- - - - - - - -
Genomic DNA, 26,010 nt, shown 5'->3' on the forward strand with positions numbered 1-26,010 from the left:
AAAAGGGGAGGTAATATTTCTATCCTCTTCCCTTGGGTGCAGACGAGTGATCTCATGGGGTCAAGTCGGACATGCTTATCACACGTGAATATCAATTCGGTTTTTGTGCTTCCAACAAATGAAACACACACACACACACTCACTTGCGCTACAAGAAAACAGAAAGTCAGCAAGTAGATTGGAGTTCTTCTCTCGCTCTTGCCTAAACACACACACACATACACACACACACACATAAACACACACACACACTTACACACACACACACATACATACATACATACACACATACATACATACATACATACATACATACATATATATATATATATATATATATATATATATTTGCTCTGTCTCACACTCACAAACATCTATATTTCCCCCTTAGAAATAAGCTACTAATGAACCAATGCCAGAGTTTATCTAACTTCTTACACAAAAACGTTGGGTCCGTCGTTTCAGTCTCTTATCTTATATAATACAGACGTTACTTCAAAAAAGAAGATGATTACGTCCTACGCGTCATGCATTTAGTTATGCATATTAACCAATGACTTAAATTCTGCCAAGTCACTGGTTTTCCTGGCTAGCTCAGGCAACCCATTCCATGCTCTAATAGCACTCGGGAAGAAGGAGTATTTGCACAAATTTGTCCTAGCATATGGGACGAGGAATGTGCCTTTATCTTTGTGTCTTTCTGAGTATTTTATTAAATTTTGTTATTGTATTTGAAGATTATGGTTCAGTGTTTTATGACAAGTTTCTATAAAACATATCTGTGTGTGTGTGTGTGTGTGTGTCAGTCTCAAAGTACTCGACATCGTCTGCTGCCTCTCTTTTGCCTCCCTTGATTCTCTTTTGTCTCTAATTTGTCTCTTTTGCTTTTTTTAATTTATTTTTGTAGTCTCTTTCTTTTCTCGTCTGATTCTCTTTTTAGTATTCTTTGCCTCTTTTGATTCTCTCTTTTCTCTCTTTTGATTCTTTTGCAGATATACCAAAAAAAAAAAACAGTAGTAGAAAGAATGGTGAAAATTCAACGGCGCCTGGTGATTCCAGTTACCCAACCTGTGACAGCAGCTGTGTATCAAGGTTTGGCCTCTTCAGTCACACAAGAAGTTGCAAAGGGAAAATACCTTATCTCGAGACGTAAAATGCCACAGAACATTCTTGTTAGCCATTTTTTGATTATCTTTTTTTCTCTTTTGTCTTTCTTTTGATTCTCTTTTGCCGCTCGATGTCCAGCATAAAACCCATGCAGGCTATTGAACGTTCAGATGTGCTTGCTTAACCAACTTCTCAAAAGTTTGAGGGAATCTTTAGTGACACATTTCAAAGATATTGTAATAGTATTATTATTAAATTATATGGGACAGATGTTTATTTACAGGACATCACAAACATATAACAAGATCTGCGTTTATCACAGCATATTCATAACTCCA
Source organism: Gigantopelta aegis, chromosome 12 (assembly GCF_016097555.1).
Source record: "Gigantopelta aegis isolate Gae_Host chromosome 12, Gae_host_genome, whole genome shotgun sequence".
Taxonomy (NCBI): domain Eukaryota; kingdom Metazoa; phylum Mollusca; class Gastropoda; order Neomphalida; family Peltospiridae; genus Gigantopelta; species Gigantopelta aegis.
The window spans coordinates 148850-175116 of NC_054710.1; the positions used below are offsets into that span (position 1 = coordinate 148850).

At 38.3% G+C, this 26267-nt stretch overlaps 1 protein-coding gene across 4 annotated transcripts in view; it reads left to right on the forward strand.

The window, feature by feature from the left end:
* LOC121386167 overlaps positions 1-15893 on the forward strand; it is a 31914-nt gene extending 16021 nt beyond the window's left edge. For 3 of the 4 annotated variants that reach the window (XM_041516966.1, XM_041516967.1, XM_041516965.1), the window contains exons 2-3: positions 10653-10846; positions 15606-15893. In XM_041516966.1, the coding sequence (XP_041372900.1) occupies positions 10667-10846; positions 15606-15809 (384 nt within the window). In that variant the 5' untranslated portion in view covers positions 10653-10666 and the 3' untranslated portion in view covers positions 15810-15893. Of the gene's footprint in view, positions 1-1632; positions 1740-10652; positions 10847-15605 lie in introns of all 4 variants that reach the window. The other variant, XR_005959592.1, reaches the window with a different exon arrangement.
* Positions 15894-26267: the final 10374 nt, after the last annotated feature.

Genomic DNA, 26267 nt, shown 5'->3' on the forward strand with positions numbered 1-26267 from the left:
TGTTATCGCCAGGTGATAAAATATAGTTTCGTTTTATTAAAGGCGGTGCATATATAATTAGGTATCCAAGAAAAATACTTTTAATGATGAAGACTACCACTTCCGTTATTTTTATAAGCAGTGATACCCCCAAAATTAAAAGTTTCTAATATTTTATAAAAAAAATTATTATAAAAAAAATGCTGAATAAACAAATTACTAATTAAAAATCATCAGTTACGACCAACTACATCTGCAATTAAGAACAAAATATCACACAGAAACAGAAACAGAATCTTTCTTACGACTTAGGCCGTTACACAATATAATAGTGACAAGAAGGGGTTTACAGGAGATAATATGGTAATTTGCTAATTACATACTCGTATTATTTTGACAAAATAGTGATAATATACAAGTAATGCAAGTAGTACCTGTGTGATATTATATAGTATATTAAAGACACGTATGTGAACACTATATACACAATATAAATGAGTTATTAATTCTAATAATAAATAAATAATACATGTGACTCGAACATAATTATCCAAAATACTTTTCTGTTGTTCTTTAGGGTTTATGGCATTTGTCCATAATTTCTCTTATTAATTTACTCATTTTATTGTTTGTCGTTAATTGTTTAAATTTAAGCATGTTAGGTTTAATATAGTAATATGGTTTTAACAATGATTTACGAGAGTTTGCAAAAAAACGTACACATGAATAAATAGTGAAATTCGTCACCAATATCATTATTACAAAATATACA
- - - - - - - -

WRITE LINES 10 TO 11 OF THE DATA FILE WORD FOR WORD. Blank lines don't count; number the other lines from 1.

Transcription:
* Positions 15894-26267: the final 10374 nt, after the last annotated feature.

Genomic DNA, 26267 nt, shown 5'->3' on the forward strand with positions numbered 1-26267 from the left: